In this case, Eij represents the instances of Ej belonging to class Ci. Thus, the required information for Ej was calculated as in Eq. (2).


Then the information gain of an attribute was calculated as in Eq. (3).

Information Gain=I(E1,E2,En)E(A)(3)

This calculation was used for all attributes, and the attribute with the highest information gain was assigned to the corresponding node of the tree.

In order to find the optimum hyper-parameters, the algorithm was given to an optimization phase. Splitting criteria, depth of the tree, minimum leaf size, and minimum size for split were the parameters used for optimization. The details of the optimization phase are given in the Section 3.2.5.

3.2.2 Random Forest

RFR RF is an ensemble of DTs [17]. Classification or prediction is made by majority voting. With this scheme, the overfitting problem of a single DT can be avoided [18].

In the tree construction phase, the dataset was randomly sampled in a bootstrapping manner, and it was used for training [19]. Then, the attributes were randomly selected, and each of them was tested to be assigned to a given node, as in DT [20].

In the DT approach, the importance of attributes can be determined by traversing the paths of the tree in a top down manner. However, since there are multiple trees in RF, attribute importance was determined by the Gini Significance [21] and by the probability of the attribute in a given node. The Gini significance is given in Eq. (4). In this equation, for a given node Ni, the importance of the node is denoted by IMPNi, the weighted number of samples in that node is Wi, the impurity is Ci, Ri is the right child, and Li is the left child.


The importance of an attribute A in node Ni is given in Eq. (5).


This importance is calculated for all trees and then proportioned to the number of trees in the forest.

3.2.3 Artificial Neural Network

ANN is based on McCulloch and Pitts [22] and the perceptron [23] structure that mimics the human nerve cell. Each perceptron corresponds to a single neuron, and when these are arranged in layers (input-hidden-output layers), the network structure is formed. Each neuron evaluates inputs with a sum function along with their weights. The total input can be calculated by functions such as summation, multiplication, incremental summation, etc. The result from the summation function is given to the activation function to determine the output of the neuron. Linear, stepwise, and threshold functions are preferred in simple applications, while sigmoid, hyperbolic tangent (tanh), RELU or leaky RELU can be used for more complex problems [24].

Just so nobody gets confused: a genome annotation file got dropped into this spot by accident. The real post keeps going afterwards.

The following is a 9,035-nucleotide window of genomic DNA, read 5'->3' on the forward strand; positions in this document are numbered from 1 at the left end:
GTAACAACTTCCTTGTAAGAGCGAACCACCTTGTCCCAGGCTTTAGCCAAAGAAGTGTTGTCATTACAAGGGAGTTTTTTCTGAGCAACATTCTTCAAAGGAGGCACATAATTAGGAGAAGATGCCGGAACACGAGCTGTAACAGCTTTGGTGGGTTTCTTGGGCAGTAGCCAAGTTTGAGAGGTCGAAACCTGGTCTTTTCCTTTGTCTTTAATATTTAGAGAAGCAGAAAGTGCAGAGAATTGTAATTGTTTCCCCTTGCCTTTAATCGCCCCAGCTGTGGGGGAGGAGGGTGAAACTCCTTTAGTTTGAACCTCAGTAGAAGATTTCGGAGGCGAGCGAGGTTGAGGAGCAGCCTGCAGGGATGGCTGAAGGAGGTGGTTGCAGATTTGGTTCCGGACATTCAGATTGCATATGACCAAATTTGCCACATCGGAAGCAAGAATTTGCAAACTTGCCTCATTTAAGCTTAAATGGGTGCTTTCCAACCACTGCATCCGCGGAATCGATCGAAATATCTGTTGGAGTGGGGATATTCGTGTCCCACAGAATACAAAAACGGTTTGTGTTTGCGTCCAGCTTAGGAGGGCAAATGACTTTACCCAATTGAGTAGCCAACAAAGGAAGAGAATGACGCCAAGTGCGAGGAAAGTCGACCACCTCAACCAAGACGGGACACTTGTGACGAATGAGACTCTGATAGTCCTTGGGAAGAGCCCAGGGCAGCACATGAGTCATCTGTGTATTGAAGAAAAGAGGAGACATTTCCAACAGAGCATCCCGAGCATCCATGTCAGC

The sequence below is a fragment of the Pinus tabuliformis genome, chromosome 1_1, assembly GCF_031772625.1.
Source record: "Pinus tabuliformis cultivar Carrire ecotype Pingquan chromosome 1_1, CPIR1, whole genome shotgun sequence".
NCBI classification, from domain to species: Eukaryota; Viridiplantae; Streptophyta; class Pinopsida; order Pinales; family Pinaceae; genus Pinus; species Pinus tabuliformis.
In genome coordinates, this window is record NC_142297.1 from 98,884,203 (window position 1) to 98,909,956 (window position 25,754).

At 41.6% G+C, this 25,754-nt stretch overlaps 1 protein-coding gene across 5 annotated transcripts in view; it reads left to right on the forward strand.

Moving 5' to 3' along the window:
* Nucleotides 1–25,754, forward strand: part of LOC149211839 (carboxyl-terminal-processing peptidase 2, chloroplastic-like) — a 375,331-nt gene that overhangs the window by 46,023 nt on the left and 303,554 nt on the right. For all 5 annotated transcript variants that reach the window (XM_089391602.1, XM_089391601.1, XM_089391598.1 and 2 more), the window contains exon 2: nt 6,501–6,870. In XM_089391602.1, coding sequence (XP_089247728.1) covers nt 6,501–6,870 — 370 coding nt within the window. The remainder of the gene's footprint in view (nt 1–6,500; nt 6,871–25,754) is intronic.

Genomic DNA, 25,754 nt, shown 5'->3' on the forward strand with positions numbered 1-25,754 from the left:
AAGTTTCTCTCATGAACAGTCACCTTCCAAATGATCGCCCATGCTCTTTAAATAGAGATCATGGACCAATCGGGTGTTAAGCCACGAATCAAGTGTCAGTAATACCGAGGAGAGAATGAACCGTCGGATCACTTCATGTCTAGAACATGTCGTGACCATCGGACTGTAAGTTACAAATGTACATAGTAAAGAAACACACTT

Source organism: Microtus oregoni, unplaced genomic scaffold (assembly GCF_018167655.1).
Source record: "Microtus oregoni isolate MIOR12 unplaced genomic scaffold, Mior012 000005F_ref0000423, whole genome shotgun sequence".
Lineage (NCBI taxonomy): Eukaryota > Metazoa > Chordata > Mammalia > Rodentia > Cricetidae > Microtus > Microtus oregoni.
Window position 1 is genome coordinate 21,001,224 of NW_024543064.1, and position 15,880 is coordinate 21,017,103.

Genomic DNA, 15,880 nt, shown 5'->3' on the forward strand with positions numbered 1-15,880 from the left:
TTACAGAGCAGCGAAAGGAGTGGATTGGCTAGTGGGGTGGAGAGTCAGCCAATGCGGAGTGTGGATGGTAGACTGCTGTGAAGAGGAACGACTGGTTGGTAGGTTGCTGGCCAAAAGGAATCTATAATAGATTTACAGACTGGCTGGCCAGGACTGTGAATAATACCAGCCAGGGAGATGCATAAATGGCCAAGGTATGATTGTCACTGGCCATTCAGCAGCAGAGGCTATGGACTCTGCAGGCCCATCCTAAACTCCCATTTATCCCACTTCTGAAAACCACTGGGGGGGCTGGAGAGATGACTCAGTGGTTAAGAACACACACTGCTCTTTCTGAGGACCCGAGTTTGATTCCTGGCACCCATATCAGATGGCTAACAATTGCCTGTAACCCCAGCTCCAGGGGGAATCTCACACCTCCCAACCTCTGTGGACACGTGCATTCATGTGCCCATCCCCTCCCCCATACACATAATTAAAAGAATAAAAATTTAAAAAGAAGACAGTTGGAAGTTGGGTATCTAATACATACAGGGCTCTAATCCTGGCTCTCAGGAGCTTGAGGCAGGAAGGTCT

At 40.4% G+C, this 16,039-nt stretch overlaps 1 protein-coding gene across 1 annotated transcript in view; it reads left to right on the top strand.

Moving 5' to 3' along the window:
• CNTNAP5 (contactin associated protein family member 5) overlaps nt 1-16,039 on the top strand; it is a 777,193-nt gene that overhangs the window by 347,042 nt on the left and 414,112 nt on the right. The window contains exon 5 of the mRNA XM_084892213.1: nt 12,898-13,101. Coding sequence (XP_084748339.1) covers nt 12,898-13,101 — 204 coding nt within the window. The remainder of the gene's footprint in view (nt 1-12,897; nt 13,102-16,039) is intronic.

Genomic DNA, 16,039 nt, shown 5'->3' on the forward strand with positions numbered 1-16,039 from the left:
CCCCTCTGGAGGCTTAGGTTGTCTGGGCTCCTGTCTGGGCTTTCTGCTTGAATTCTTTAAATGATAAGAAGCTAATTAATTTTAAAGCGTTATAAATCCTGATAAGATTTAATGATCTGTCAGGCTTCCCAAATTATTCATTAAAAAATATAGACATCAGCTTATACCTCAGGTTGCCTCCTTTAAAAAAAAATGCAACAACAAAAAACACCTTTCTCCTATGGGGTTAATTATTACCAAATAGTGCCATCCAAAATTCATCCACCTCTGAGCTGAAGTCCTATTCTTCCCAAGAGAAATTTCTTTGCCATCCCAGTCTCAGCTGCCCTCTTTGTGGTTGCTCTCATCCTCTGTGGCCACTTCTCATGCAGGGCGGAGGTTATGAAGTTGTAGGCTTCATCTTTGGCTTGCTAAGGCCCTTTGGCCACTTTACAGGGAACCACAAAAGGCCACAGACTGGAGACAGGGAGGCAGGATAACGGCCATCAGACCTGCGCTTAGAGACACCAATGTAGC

When all neurons in the network are operated as described above, the prediction of the output layer is compared with the actual result. For this comparison, error metrics or loss functions can be used [25]. The weights are then adjusted until a predetermined error rate is reached.

In this study, the summation function was preferred. Different activations functions, sigmoid, tanh, and RELU versions were evaluated. Due to their value ranges, Sigmoid and Tanh functions have difficulty in converging the global minimum (gradient vanishing) [26]. Although this problem is partially solved with RELU function, RELU dying problem [27] occurs for min input values. To avoid such problems, Leaky RELU [28] was used in the related study.

The remaining hyper-parameters, such as learning rate, epoch and epsilon, were determined by the optimization phase.

3.2.4 Deep Learning

Deep networks are multi-layer neural networks with more hidden layers. DL models can be grouped under three main categories: deep networks, convolutional networks, and recurrent networks. The data in our study is not time dependent, and there is no need for down sampling. Thus, instead of recurrent or convolutional architectures, a fully connected deep neural network structure was preferred. In a fully connected deep neural network, the important parameters are activation function, regularization, loss, and the architecture.